There isn’t a specific electoral roll credit score. However, being on the electoral roll can influence your credit score/rating.

Taking certain steps can improve your credit rating and increase the credit you may be eligible for. One such step is getting on the electoral register, an important tool for anyone pursuing a loan, mortgage, credit card, mobile phone contract, or other financial obligations.

What exactly is the electoral register, what happens if you’re not registered, and how do you get on it? These are just some of the questions we’ll tackle as we delve into this topic. And, as an added bonus, we’ll explore the fascinating ways that the electoral register can shape your credit score. So, prepare to be informed!

What is the Electoral Register?

The Electoral Register, or the Electoral Roll as it’s commonly known, is a vital list of names and addresses of individuals authorised to vote in various public elections held in the UK and Northern Ireland. It also extends to referendums, ensuring that bona fide voters have their voices heard. Constituencies are established based on the information captured, which includes eligible voters’ names, addresses and electoral numbers.

But wait, there’s more! The Electoral Roll also comes in handy for several other purposes, including criminal investigations and selecting people for jury duty. Credit applications use this data to confirm identities and addresses, thereby thwarting identity theft.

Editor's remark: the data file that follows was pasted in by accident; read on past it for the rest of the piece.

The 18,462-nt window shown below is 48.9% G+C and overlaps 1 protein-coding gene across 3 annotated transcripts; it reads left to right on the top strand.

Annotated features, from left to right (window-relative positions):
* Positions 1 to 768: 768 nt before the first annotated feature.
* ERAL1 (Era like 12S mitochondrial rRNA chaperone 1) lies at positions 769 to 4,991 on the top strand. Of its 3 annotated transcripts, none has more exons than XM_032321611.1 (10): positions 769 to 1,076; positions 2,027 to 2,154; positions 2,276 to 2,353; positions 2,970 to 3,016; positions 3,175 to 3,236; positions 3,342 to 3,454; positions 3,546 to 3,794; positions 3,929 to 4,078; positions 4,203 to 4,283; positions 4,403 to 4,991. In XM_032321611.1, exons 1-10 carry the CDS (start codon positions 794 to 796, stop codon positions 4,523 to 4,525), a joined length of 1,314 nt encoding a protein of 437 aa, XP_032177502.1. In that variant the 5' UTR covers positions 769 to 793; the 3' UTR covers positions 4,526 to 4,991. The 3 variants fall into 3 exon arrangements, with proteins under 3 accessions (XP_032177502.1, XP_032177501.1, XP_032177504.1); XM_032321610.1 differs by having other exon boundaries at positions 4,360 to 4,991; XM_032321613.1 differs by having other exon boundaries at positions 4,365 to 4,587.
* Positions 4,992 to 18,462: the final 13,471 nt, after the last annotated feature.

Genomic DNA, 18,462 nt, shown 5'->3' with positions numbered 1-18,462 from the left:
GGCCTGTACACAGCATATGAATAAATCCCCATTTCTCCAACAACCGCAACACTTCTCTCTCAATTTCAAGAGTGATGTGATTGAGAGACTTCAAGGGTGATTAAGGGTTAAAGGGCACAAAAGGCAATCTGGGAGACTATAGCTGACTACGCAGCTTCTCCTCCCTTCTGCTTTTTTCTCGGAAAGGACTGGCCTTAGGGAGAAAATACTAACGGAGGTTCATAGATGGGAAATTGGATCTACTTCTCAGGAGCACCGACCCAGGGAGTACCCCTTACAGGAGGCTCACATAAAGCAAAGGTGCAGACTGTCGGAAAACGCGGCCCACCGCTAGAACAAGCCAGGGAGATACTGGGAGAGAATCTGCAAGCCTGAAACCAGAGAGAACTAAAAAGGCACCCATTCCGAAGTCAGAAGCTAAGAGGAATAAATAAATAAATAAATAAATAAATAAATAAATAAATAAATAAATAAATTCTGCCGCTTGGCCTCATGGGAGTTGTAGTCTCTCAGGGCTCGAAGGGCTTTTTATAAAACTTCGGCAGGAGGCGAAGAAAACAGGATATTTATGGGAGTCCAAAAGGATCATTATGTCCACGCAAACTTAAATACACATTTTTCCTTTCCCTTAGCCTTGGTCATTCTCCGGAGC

Intriguingly, the Electoral Register isn’t solely for the government’s eyes. An “open” or “edited” register contains identical information to the main register. Nonetheless, unlike the official list, it’s available for purchase by various businesses, organisations, and charities. You can request that your details be eliminated from this list or choose the option when registering.

Remember, the full Electoral Register is published annually, and your local electoral registration office, located in your local council buildings, maintains the register and updates it every month.

Am I on the Electoral Roll?

One way to confirm your registration in the electoral register is to reach out to your local Electoral Registration Office. Not sure where that is? Just click over to the Electoral Commission’s website, pop in your postcode and you’ll immediately connect with your local Electoral Services office. There, you’ll even get an email you can use if you want to enquire about your voter registration. Keep in mind: your details will only be public on the voter registry if you requested this access when registering.